Anonymous said...

It's a shame, but you almost have to put that "...high-risk behavior by the victim that contributed to (not excused)the crime" in there, but if you don't, some whiner will accuse you of blaming the victim instead of the criminal. They need to realize that this isn't an ideal world, and things that look and act like prey tend to attract predators, just as they do in the animal kingdom.

For the most part, street robberies (the genuine ones where the victim wasn't at first committing a crime themselves) is that the victims tend to be lower-income individuals in the lower-income neighborhoods. People walking to their first shift job before sunrise, for instance. Like any other predator, street robbers pick a soft target - the small of stature, the elderly, the physically and/or mentally handicapped.

Ideally, we'd like to see no street robberies at all, but the robber being beat down by the victim would be OK too, especially with an arrest tacked on. However, most robbers won't target a 25 year old Merlin Olson type, but rather a much softer target, preferring easy cash to having their back broken in three places by a beefy victim.

Occasionally, they only think they've got a soft target, and it turns out the reverse is true.

Anonymous said...

Little Johnny's kindergarten class was on a field trip to their local police station where they saw pictures tacked to a bulletin board of the 10 most wanted criminals. One of the youngsters pointed to a picture and asked if it really was the photo of a wanted person. 'Yes,' said the policeman. 'The detectives want very badly to capture him.' Little Johnny asked, 'Why didn't you keep him when you took his picture ?'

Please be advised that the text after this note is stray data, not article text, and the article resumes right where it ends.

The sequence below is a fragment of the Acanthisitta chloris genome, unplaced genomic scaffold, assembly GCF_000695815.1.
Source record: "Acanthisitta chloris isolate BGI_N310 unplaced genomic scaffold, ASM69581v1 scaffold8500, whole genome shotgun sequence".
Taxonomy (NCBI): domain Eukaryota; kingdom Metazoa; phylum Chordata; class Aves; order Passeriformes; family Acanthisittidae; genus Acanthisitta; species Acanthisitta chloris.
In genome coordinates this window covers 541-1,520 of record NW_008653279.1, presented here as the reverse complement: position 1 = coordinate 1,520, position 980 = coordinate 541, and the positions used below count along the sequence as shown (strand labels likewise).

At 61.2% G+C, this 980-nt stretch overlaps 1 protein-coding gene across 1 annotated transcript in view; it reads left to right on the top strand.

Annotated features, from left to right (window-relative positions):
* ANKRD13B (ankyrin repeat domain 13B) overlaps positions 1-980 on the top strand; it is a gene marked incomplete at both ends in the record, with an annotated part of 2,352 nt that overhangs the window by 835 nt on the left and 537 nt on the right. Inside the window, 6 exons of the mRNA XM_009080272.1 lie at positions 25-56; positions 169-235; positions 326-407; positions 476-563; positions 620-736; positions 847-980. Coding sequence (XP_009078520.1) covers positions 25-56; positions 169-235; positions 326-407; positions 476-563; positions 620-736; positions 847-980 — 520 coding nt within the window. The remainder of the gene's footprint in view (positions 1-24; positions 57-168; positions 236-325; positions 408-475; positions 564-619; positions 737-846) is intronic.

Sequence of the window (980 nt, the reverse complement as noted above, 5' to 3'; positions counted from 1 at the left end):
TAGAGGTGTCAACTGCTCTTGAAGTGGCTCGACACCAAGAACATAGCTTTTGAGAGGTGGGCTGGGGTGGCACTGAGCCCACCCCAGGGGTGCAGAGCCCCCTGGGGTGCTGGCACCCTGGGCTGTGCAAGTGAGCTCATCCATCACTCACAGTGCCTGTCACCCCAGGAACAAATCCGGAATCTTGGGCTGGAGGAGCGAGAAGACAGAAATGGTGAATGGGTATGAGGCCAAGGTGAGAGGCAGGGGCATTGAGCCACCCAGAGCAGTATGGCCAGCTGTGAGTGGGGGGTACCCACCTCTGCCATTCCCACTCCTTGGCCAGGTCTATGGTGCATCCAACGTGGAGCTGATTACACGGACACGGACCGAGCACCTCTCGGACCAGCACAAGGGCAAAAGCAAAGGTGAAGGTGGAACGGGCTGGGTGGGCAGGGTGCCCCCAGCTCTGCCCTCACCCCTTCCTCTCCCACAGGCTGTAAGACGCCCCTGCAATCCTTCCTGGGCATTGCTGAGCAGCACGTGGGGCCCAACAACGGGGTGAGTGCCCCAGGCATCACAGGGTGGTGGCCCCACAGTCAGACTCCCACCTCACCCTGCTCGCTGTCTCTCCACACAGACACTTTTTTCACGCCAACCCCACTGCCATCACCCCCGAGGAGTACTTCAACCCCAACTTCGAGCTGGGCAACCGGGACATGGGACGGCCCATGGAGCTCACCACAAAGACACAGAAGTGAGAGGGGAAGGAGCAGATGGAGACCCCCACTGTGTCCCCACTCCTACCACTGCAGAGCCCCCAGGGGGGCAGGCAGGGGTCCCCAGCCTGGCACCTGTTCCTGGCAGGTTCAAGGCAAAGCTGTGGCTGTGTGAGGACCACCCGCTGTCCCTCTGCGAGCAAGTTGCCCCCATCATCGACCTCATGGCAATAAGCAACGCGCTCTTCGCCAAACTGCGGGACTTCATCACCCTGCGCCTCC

Anonymous said...

I didn't really read the article, but my top pop is Dr. Pepper with Cherry Coke as a close second.

Anonymous said...

POP projects that are set up to actually do something are good. However, as an officer on the department, I see Sergeants making up POPs (towing vehicles, doing a certain amount of traffic, etc.) & passing them out for officers to complete just to get the POP stats up. If I find a worthwhile task that needs to be completed, then I'm on it! But to do POPs for the sake of stats, I shan't do...

Tom Casady said...


Right on. Quality and results are what matter. Good POP projects have identified significant problems, collected/analyzed some information about that, come up with an approach (often involving more than just the police) to the problem, implemented that, and reviewed the results. That's the SARA model: scann, analyze, respond, assess. Some of our POP projects are just routine stuff wrapped in a POP project summary. That's OK, it's just not what problem-oriented policing is about, and we should strive to do more projects like the ones I highlight here in The Chief's Corner.